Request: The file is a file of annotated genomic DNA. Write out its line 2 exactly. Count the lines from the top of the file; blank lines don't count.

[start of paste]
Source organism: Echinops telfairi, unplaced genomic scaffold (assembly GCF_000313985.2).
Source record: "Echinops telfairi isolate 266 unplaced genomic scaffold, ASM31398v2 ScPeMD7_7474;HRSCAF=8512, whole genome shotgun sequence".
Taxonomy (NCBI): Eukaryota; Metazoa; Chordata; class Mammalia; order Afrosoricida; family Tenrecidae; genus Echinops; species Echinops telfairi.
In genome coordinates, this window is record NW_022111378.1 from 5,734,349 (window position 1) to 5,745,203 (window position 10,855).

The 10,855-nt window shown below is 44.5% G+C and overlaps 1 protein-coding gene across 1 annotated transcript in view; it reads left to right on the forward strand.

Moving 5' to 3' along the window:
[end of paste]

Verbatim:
Source record: "Echinops telfairi isolate 266 unplaced genomic scaffold, ASM31398v2 ScPeMD7_7474;HRSCAF=8512, whole genome shotgun sequence".